Derivation studies that cited existing cardiovascular CPRs were imported to Nvivo for Mac (QSR International Pty Ltd). To become familiarized with data, one of the authors (JB) repeatedly read the introduction section of each derivation study. Then, the author (JB) identified sentences that contained any reason why an existing CPR was insufficient to address the cardiovascular problem. A preliminary code was created using key words from each sentence.
After creating preliminary codes for 30% of randomly sampled derivation studies, a coding scheme was generated by combining preliminary codes with an overlapping theme. The remaining derivation studies were coded according to the coding scheme. A new code was generated when there was content that described an insufficiency of existing cardiovascular CPRs but was not compatible with any existing codes. Previously coded derivation studies were re-coded using the updated coding scheme. Data within each code were reviewed to confirm that they were consistent with the assigned code. The code was divided when an inconsistency was found. Similar codes were organized into categories.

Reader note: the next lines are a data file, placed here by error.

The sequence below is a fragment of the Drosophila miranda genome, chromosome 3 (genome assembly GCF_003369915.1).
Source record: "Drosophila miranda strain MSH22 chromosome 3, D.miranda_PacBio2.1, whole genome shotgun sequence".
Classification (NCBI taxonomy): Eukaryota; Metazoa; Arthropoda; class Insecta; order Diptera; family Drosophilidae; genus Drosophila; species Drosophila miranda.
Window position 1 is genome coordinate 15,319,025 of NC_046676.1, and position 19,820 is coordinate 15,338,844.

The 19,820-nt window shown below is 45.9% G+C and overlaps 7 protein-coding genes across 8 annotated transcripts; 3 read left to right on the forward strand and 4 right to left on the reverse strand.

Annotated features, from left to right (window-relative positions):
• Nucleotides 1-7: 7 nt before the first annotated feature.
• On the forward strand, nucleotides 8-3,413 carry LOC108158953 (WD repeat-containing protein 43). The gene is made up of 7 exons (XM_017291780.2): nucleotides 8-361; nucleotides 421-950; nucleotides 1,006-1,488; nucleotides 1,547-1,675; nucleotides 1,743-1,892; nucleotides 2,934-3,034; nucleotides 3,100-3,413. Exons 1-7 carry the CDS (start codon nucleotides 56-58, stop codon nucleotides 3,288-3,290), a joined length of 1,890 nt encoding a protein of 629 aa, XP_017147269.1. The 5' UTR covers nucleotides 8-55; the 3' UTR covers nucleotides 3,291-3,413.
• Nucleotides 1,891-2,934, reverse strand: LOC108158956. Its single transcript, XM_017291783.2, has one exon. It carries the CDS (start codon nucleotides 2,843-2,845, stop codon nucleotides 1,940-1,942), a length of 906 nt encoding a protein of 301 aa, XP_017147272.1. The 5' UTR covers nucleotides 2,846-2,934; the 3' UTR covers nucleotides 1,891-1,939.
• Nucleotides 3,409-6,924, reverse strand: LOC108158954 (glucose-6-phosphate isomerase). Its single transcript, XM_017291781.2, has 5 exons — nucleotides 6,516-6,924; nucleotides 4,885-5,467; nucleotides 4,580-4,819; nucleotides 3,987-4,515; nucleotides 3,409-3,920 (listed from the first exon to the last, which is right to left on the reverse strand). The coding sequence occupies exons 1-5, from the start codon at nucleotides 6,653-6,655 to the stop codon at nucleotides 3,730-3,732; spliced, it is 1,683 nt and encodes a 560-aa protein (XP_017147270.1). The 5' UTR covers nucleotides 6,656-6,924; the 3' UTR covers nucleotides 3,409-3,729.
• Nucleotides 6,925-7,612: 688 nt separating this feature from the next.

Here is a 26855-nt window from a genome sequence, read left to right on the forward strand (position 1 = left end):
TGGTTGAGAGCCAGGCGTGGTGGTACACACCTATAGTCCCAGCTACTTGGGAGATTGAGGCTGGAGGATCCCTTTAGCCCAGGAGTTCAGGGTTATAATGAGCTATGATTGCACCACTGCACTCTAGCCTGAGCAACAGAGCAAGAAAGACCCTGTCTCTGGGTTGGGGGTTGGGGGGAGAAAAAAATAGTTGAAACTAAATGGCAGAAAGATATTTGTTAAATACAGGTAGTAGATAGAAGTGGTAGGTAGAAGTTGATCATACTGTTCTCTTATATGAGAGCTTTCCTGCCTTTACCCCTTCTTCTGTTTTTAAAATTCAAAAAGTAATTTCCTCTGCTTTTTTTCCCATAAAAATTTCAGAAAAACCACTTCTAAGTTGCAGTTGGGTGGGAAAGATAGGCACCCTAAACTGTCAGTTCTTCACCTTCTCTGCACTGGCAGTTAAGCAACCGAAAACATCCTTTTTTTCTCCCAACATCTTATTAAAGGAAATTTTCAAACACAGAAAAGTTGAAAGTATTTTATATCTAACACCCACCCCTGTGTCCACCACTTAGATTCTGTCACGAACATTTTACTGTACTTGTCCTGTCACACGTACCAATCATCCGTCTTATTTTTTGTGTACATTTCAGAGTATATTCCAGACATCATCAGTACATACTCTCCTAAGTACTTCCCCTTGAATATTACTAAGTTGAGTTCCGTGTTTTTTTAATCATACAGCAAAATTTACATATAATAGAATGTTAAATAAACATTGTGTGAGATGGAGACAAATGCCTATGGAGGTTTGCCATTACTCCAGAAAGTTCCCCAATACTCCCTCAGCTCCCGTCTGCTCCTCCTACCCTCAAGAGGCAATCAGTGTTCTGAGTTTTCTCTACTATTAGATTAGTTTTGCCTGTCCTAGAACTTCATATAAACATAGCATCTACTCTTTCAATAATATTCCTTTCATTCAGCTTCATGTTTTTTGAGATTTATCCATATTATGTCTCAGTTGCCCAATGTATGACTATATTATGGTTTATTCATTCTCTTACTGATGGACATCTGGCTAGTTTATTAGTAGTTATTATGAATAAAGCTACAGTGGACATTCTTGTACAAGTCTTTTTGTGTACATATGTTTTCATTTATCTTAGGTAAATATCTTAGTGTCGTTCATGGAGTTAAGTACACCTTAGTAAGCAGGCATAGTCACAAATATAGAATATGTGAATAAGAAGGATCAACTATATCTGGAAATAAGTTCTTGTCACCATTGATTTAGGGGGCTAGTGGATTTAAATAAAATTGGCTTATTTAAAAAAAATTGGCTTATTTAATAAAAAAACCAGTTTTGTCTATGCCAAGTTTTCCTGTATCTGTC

The results of the content analysis are presented by describing each category with associated texts from derivation studies. The number of derivation studies that provided each category of reasons as to why existing cardiovascular CPRs were insufficient is reported.
Survey of authors
A survey was conducted to understand why some authors cited existing cardiovascular CPRs in their derivation studies and others did not. The Medical Sciences Interdivisional Research Ethics Committee (MS IDREC) of the University of Oxford conducted an ethical review and approved the survey (reference number: MS-IDREC-C1-2015-161).